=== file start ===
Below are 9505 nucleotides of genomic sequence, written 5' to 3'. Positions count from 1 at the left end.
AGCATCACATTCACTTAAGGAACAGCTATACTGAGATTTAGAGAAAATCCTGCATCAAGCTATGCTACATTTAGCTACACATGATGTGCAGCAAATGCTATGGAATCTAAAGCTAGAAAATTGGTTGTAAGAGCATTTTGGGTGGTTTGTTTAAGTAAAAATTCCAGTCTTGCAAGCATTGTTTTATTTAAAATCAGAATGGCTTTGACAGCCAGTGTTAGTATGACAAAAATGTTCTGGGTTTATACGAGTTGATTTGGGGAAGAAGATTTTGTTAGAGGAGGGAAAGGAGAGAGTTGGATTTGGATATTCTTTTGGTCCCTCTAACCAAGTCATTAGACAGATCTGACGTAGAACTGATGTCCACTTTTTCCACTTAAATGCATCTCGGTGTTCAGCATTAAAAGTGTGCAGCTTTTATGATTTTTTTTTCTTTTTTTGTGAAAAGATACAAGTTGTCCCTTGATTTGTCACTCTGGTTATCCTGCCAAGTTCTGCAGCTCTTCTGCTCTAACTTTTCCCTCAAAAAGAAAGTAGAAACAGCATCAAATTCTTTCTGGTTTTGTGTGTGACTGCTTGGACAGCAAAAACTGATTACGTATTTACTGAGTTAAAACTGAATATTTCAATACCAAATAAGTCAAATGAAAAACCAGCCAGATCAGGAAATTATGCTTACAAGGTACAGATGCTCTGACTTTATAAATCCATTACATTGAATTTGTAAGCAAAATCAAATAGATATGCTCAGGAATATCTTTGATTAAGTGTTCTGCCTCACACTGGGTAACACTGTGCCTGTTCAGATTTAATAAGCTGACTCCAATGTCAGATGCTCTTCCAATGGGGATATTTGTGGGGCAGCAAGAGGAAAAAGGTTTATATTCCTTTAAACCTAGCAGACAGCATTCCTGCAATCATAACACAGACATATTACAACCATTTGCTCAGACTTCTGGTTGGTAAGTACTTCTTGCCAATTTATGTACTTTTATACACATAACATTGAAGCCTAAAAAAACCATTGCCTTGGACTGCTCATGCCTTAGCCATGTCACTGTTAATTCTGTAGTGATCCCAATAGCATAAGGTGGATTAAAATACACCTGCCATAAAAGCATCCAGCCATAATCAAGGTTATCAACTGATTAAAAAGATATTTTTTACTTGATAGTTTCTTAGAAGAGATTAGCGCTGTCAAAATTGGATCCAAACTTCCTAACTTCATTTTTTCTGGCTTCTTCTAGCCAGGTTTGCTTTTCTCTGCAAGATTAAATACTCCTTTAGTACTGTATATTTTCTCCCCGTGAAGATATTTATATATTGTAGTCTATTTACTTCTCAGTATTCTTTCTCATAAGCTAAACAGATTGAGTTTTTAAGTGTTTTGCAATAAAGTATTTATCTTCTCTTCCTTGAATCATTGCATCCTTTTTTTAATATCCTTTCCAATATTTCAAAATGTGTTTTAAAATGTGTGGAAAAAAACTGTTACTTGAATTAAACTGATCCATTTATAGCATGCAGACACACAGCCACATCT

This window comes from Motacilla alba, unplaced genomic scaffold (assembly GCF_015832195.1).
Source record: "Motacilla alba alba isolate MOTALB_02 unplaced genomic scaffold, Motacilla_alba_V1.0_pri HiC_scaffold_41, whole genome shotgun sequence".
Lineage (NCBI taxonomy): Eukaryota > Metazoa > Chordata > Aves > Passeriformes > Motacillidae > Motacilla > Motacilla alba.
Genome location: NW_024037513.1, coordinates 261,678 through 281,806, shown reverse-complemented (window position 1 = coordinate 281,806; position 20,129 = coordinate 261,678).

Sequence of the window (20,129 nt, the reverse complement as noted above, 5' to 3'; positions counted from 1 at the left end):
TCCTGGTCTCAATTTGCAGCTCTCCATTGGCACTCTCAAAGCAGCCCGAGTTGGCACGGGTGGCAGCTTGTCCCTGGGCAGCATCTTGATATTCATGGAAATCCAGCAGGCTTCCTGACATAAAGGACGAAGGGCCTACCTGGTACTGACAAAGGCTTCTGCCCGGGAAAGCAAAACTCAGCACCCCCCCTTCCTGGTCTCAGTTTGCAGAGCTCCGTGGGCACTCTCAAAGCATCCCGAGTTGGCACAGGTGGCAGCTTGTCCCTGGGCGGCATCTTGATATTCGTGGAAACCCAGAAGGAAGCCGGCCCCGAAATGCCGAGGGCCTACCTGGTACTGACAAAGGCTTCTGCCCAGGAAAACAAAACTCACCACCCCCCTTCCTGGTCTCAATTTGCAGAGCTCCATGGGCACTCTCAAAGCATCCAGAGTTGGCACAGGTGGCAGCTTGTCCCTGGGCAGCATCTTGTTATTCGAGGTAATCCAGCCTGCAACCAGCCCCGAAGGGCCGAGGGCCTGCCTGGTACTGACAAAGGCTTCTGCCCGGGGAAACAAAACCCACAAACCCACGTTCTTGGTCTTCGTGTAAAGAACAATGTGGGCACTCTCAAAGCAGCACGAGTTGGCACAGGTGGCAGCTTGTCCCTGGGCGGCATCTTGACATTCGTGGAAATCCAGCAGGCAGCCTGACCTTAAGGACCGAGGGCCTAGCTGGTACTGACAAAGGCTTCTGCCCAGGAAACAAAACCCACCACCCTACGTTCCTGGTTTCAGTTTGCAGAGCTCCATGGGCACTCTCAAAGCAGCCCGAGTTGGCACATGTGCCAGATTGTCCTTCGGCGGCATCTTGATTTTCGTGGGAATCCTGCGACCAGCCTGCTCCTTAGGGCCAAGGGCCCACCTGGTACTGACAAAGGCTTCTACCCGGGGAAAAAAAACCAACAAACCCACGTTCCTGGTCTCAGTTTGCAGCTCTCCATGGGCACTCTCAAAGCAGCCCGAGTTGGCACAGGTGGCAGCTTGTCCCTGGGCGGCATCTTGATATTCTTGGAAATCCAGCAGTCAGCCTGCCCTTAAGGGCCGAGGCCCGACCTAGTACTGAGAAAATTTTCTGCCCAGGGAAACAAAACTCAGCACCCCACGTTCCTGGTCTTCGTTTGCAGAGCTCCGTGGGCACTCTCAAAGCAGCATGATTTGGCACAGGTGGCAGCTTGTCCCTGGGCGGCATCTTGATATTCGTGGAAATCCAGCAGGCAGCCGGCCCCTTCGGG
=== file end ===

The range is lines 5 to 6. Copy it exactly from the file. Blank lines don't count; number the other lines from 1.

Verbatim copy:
Lineage (NCBI taxonomy): Eukaryota > Metazoa > Chordata > Aves > Passeriformes > Motacillidae > Motacilla > Motacilla alba.
Genome location: NW_024037513.1, coordinates 261,678 through 281,806, shown reverse-complemented (window position 1 = coordinate 281,806; position 20,129 = coordinate 261,678).